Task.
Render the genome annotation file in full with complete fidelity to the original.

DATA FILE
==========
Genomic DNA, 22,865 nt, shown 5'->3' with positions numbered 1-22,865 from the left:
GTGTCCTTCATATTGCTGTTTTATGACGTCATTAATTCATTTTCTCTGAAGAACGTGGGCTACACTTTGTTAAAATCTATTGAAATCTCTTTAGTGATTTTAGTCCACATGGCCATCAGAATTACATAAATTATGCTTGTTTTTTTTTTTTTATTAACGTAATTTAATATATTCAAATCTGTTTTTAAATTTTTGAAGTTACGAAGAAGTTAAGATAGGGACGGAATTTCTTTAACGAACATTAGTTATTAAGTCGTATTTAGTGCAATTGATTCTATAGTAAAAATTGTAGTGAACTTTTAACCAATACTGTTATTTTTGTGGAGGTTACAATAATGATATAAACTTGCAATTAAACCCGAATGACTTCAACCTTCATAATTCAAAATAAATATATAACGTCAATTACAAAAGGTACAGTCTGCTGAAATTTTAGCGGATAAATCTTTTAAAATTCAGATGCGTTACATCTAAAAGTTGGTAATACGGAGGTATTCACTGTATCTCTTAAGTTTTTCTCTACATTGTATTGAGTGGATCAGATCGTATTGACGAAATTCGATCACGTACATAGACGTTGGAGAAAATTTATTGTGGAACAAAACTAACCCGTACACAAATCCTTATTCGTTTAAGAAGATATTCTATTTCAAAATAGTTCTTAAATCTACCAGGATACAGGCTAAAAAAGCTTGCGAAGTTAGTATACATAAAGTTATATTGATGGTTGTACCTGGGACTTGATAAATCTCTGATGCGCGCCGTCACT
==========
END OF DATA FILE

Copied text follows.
Genomic DNA, 22,865 nt, shown 5'->3' with positions numbered 1-22,865 from the left:
GTGTCCTTCATATTGCTGTTTTATGACGTCATTAATTCATTTTCTCTGAAGAACGTGGGCTACACTTTGTTAAAATCTATTGAAATCTCTTTAGTGATTTTAGTCCACATGGCCATCAGAATTACATAAATTATGCTTGTTTTTTTTTTTTTATTAACGTAATTTAATATATTCAAATCTGTTTTTAAATTTTTGAAGTTACGAAGAAGTTAAGATAGGGACGGAATTTCTTTAACGAACATTAGTTATTAAGTCGTATTTAGTGCAATTGATTCTATAGTAAAAATTGTAGTGAACTTTTAACCAATACTGTTATTTTTGTGGAGGTTACAATAATGATATAAACTTGCAATTAAACCCGAATGACTTCAACCTTCATAATTCAAAATAAATATATAACGTCAATTACAAAAGGTACAGTCTGCTGAAATTTTAGCGGATAAATCTTTTAAAATTCAGATGCGTTACATCTAAAAGTTGGTAATACGGAGGTATTCACTGTATCTCTTAAGTTTTTCTCTACATTGTATTGAGTGGATCAGATCGTATTGACGAAATTCGATCACGTACATAGACGTTGGAGAAAATTTATTGTGGAACAAAACTAACCCGTACACAAATCCTTATTCGTTTAAGAAGATATTCTATTTCAAAATAGTTCTTAAATCTACCAGGATACAGGCTAAAAAAGCTTGCGAAGTTAGTATACATAAAGTTATATTGATGGTTGTACCTGGGACTTGATAAATCTCTGATGCGCGCCGTCACT